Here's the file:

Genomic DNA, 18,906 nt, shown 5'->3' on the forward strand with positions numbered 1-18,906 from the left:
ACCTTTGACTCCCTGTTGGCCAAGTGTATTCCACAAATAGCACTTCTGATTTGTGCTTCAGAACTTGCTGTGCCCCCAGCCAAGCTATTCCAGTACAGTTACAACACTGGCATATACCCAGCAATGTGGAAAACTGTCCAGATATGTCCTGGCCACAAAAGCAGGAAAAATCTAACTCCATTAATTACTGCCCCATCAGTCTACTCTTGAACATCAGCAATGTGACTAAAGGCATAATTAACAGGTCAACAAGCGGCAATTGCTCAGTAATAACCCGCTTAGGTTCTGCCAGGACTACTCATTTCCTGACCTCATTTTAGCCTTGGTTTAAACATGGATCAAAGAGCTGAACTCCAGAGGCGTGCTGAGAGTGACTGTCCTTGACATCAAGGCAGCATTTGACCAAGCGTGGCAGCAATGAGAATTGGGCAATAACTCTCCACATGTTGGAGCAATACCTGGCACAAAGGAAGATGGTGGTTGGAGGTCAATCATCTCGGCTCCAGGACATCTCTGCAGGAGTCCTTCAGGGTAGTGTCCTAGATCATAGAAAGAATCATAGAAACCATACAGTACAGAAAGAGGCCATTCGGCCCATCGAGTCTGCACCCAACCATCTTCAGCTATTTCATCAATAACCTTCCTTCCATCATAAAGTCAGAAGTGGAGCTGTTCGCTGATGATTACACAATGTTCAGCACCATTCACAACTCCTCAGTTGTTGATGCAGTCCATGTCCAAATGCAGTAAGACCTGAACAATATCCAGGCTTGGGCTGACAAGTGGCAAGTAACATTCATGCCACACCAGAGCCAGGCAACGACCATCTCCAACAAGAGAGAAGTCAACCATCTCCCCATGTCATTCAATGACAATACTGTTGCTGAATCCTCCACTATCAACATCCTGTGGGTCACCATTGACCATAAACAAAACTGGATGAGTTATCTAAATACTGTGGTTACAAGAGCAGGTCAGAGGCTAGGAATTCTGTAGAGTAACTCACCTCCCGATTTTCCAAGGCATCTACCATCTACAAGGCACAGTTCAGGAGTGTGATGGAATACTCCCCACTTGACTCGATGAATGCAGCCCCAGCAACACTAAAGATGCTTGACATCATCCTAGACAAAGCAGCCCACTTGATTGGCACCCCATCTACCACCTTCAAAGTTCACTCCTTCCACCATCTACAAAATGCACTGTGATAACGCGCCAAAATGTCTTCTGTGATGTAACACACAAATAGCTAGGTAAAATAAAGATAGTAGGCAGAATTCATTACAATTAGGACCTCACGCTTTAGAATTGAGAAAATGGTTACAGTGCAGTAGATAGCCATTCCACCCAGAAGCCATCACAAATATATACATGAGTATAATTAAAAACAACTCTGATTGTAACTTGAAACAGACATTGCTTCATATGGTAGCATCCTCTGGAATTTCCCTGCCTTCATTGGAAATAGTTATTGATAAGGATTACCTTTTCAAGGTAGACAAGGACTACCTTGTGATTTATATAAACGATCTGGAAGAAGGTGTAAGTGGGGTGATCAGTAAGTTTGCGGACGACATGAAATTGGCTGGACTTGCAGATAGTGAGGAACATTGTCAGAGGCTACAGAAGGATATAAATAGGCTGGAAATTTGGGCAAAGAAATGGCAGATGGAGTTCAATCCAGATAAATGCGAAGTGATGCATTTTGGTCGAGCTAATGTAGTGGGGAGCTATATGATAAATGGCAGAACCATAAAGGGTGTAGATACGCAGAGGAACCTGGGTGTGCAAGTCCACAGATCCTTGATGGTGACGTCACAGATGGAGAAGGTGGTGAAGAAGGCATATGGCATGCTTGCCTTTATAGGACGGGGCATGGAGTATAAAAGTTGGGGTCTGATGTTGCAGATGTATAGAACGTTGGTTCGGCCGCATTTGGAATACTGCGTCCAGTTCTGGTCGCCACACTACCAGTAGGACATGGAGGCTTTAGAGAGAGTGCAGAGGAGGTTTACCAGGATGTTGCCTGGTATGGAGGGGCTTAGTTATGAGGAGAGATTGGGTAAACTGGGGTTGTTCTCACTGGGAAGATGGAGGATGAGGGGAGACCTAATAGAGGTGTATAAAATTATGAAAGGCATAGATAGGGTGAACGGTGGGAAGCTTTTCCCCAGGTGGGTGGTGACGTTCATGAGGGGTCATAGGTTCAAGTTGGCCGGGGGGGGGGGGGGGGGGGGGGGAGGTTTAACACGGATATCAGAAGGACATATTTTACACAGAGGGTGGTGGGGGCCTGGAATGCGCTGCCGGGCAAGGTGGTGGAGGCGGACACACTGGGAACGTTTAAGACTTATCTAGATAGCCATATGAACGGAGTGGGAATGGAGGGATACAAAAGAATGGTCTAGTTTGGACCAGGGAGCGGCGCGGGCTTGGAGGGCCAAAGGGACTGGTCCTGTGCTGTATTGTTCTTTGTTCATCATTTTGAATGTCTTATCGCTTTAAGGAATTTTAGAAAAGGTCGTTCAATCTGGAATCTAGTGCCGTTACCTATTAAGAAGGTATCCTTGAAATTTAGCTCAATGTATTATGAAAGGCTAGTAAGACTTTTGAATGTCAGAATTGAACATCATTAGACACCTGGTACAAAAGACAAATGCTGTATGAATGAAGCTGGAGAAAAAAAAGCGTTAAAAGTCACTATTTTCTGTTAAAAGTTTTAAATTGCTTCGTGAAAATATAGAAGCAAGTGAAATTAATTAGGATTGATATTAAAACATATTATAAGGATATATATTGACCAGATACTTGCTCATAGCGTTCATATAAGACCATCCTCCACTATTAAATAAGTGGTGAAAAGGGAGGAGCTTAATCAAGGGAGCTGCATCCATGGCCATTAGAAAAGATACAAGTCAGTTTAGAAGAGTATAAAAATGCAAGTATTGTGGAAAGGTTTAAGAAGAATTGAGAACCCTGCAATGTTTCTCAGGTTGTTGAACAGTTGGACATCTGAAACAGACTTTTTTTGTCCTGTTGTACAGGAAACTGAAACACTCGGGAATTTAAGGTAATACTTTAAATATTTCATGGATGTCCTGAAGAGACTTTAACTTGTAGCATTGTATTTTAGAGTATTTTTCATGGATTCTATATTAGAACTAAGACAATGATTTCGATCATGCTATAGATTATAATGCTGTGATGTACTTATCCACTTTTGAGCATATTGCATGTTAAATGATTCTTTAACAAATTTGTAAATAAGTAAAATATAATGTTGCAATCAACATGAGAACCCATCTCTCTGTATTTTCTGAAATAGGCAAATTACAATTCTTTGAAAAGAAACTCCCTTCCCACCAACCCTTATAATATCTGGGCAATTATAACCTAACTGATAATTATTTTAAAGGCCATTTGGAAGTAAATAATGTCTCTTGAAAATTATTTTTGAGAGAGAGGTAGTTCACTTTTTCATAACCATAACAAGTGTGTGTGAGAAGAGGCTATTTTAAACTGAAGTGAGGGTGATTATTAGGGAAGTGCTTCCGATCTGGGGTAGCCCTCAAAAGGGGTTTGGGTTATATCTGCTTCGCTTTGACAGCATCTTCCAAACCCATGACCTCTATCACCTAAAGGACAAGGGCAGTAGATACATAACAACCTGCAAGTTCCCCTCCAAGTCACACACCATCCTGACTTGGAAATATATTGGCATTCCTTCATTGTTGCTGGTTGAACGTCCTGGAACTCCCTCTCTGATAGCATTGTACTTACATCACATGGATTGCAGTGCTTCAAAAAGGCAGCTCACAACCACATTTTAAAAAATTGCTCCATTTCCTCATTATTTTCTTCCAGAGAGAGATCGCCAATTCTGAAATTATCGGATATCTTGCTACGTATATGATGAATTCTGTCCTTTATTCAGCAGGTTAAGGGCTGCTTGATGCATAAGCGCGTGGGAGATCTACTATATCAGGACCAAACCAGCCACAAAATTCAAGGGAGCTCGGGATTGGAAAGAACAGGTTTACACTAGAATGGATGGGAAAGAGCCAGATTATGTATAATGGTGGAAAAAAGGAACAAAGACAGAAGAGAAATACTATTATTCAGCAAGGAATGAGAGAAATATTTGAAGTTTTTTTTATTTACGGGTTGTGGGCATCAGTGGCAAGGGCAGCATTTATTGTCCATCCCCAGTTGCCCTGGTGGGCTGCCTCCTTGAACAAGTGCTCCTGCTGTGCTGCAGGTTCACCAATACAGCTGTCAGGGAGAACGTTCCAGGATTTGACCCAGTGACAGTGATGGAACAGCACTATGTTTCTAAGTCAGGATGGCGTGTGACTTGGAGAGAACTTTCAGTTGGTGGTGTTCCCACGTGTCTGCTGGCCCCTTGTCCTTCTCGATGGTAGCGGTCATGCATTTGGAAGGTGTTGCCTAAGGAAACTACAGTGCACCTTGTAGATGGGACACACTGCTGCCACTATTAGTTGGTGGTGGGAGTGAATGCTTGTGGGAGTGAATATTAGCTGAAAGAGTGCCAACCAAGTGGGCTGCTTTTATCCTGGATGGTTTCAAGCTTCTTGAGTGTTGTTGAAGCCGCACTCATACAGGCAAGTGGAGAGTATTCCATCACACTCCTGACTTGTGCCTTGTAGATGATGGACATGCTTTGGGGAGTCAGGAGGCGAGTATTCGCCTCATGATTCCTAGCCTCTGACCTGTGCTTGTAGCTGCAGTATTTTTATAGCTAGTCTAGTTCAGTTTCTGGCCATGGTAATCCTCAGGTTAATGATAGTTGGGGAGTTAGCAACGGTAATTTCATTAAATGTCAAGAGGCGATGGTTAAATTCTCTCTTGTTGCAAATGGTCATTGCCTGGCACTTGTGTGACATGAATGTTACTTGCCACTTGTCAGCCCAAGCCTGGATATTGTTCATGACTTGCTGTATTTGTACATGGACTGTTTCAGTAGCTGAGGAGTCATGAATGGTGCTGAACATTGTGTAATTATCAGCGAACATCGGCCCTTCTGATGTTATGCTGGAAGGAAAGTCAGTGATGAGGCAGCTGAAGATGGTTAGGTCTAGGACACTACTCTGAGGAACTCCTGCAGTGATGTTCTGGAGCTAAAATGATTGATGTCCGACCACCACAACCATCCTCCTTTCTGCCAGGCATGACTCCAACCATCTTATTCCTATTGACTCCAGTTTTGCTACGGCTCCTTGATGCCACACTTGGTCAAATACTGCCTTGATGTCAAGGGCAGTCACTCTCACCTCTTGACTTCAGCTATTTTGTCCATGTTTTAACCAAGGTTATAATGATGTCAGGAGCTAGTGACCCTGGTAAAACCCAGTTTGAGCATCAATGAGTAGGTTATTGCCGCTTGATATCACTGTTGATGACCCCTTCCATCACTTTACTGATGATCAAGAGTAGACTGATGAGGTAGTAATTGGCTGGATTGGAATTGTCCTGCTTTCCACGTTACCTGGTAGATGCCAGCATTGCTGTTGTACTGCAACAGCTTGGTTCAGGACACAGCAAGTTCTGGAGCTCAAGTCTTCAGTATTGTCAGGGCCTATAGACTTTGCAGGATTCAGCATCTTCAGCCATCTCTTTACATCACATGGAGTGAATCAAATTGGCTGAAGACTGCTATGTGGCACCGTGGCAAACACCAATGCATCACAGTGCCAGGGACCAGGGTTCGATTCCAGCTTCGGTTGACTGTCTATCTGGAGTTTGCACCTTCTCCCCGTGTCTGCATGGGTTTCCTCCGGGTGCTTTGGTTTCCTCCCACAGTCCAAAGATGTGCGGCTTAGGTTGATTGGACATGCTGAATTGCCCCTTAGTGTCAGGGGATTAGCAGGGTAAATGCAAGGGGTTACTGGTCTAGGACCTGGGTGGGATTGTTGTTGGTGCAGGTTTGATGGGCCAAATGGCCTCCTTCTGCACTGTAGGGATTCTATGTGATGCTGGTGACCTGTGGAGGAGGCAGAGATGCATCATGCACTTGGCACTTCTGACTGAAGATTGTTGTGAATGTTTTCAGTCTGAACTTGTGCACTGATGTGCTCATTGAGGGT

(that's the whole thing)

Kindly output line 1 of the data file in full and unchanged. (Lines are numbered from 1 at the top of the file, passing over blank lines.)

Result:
Genomic DNA, 18,906 nt, shown 5'->3' on the forward strand with positions numbered 1-18,906 from the left: